We do intend to allow for the inclusion of infants and very young children in this definition of complex trauma. As written, the definition may appear to exclude infants as some of the domains of impairment (e.g., self-perception) are not as relevant for this age group. However, complex trauma does impact other domains of impairment that are quite relevant to young children, such as inability to form attachments and relationships, and difficulty calming down, and they are common problems associated with emotional dysregulation among complexly traumatized children. The formation of self and identity is also affected; however, the symptom presentation in infants and very young children would be different than what is seen in older children or adolescents.

We will not be changing the definition, but will include a qualifying statement to ensure that infants and very young children can be considered for this condition.

5. Are there screening and assessment tools or approaches that are specifically developed for infants and young children?

Screening and assessing for complex trauma in infants and very young children needs to consider: (1) child functioning; (2) caregiver functioning; (3) child-caregiver relationship; and (4) context of the child-caregiver relationships (e.g. social and community supports).

In assessing infant-specific symptoms, it would be essential to examine social, emotional, and developmental functioning with an emphasis on the attachment relationship with the caregiver. This usually involves: (1) a thorough history consisting of interviews with significant adults in the child´s life and a comprehensive review of medical/legal records, in conjunction with (2) a direct behavioral observation of the child and caregiver.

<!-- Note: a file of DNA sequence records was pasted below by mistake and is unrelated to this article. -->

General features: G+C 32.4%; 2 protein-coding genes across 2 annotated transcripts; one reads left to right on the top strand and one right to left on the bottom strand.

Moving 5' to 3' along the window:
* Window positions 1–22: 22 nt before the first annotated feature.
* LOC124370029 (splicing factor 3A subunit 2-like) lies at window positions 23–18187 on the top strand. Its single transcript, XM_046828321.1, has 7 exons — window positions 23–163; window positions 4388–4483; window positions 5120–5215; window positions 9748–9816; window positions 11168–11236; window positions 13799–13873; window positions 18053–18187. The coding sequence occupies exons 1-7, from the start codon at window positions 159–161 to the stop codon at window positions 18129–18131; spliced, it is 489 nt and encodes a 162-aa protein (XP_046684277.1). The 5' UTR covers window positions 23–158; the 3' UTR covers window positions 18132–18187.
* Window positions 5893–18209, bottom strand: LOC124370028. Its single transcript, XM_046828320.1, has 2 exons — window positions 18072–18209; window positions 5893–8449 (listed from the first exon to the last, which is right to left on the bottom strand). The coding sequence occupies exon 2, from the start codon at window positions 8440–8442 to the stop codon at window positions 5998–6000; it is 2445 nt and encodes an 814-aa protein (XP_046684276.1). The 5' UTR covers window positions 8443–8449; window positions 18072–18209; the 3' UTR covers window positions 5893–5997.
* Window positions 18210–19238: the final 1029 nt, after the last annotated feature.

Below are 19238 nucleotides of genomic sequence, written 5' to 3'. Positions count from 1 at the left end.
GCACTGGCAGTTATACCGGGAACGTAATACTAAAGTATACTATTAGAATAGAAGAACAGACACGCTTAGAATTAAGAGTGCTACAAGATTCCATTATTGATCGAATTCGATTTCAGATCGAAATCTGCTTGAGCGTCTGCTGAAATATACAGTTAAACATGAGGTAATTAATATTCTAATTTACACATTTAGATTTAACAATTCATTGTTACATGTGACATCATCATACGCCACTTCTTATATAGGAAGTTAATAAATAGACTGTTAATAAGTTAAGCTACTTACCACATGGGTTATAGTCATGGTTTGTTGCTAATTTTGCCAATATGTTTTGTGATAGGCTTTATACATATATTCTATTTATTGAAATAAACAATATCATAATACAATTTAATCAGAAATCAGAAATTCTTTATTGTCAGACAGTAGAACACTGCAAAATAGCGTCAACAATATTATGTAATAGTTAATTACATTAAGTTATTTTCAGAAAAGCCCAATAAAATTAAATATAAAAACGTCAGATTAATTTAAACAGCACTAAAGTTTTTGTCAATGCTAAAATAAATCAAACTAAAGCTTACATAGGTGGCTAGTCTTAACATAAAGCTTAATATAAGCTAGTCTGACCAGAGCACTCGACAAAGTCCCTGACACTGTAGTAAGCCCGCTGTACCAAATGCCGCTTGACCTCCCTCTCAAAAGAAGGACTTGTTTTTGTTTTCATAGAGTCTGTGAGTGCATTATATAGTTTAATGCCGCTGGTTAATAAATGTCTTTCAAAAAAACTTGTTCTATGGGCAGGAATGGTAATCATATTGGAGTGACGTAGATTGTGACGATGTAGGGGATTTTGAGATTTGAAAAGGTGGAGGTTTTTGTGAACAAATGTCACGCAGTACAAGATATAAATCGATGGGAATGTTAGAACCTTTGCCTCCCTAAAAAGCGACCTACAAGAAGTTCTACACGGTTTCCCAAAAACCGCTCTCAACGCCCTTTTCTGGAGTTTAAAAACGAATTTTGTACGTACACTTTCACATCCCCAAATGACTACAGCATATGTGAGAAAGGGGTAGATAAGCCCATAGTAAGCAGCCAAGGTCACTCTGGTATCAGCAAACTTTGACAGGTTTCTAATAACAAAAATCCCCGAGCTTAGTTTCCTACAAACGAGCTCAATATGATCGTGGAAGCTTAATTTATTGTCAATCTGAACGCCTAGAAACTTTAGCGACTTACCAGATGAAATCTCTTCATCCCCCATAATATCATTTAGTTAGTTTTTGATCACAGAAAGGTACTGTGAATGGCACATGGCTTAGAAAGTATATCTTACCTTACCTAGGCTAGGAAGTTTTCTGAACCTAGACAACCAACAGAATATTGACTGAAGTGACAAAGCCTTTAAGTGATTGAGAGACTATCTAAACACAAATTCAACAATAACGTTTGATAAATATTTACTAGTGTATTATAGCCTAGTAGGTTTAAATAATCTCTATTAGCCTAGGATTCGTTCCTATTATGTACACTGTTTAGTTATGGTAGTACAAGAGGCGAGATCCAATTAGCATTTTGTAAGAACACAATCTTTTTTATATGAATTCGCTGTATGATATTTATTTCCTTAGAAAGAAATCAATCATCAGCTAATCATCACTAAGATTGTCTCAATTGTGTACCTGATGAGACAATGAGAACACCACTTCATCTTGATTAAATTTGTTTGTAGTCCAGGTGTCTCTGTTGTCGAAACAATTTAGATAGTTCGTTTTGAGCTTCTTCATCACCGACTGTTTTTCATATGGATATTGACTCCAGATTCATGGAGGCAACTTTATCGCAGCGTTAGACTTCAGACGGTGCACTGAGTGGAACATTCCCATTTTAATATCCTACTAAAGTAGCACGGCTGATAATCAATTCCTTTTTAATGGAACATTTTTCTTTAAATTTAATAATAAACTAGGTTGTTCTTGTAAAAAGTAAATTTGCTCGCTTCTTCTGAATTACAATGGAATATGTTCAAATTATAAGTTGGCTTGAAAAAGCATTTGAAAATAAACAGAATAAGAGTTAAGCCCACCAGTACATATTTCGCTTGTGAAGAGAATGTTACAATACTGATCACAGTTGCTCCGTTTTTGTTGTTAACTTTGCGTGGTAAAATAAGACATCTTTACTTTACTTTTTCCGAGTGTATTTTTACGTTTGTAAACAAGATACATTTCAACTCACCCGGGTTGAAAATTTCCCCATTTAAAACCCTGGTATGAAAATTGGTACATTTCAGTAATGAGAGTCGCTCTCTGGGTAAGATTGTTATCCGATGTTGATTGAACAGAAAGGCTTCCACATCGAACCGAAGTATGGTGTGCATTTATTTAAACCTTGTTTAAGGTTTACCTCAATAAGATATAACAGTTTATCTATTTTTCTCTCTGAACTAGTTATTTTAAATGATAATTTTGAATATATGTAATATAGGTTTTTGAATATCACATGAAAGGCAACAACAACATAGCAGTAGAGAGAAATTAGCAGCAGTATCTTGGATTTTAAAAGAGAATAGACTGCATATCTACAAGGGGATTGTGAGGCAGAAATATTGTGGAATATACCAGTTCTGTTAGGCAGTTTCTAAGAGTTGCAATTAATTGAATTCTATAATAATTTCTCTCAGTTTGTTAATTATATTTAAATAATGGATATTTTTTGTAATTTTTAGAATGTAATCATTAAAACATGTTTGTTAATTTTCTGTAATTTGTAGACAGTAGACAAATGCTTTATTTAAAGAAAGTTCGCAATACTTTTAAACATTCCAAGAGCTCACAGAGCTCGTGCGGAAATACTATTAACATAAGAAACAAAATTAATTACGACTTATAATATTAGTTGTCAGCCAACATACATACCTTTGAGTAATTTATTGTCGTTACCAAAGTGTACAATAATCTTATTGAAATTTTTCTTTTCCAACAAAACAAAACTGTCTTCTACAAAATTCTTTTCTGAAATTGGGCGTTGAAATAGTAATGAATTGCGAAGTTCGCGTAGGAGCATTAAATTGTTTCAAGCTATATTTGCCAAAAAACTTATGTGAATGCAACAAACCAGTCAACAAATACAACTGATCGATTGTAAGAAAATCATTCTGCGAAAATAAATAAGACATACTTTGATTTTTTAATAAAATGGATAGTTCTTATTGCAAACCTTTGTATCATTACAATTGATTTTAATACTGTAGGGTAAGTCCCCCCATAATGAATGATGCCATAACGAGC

There are specific observational approaches for assessing infants and very young children, such as Parent-Child Structured Play Interaction (the Crowell Procedure), and other infant assessment tools and approaches that may not be trauma-specific for infants but can begin to identify problems early (e.g. Bayley Scales of Infant Development, Ages and Stages Questionnaire, and Pediatric Emotional Distress Scale).

While we have included some guidelines to consider in choosing screening/assessment approaches for this age group and a few selected tools, we are not specifically endorsing these tools as there are a range of options that should be considered. Consultation with experts may be indicated to assist states in identifying the best tools to identify the population to be covered and to accommodate the capacity of their providers.

File: Chronic Conditions 10.20.15